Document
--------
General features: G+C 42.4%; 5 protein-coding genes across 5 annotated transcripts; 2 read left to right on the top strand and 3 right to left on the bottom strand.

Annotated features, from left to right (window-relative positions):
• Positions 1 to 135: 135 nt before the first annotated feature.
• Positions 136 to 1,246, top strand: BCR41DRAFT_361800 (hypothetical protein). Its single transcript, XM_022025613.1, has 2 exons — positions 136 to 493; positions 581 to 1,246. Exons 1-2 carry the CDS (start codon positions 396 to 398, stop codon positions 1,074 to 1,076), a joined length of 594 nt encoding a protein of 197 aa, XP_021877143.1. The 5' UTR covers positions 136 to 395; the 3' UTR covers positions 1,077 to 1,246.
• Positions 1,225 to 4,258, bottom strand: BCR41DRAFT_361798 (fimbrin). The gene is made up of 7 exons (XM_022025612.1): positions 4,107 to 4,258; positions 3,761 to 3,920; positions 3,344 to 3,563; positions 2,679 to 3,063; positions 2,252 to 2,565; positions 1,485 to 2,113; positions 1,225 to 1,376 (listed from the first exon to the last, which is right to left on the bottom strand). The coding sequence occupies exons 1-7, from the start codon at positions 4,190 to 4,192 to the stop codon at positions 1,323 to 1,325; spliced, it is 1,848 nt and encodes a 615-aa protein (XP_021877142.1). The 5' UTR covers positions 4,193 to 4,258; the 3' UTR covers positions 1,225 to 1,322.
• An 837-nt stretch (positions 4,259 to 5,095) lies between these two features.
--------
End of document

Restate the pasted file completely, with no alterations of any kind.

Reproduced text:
General features: G+C 42.4%; 5 protein-coding genes across 5 annotated transcripts; 2 read left to right on the top strand and 3 right to left on the bottom strand.

Annotated features, from left to right (window-relative positions):
• Positions 1 to 135: 135 nt before the first annotated feature.
• Positions 136 to 1,246, top strand: BCR41DRAFT_361800 (hypothetical protein). Its single transcript, XM_022025613.1, has 2 exons — positions 136 to 493; positions 581 to 1,246. Exons 1-2 carry the CDS (start codon positions 396 to 398, stop codon positions 1,074 to 1,076), a joined length of 594 nt encoding a protein of 197 aa, XP_021877143.1. The 5' UTR covers positions 136 to 395; the 3' UTR covers positions 1,077 to 1,246.
• Positions 1,225 to 4,258, bottom strand: BCR41DRAFT_361798 (fimbrin). The gene is made up of 7 exons (XM_022025612.1): positions 4,107 to 4,258; positions 3,761 to 3,920; positions 3,344 to 3,563; positions 2,679 to 3,063; positions 2,252 to 2,565; positions 1,485 to 2,113; positions 1,225 to 1,376 (listed from the first exon to the last, which is right to left on the bottom strand). The coding sequence occupies exons 1-7, from the start codon at positions 4,190 to 4,192 to the stop codon at positions 1,323 to 1,325; spliced, it is 1,848 nt and encodes a 615-aa protein (XP_021877142.1). The 5' UTR covers positions 4,193 to 4,258; the 3' UTR covers positions 1,225 to 1,322.
• An 837-nt stretch (positions 4,259 to 5,095) lies between these two features.